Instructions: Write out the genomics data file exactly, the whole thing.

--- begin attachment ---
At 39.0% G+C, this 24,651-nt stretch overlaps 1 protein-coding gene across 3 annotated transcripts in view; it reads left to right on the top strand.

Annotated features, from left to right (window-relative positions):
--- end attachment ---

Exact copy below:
At 39.0% G+C, this 24,651-nt stretch overlaps 1 protein-coding gene across 3 annotated transcripts in view; it reads left to right on the top strand.

Annotated features, from left to right (window-relative positions):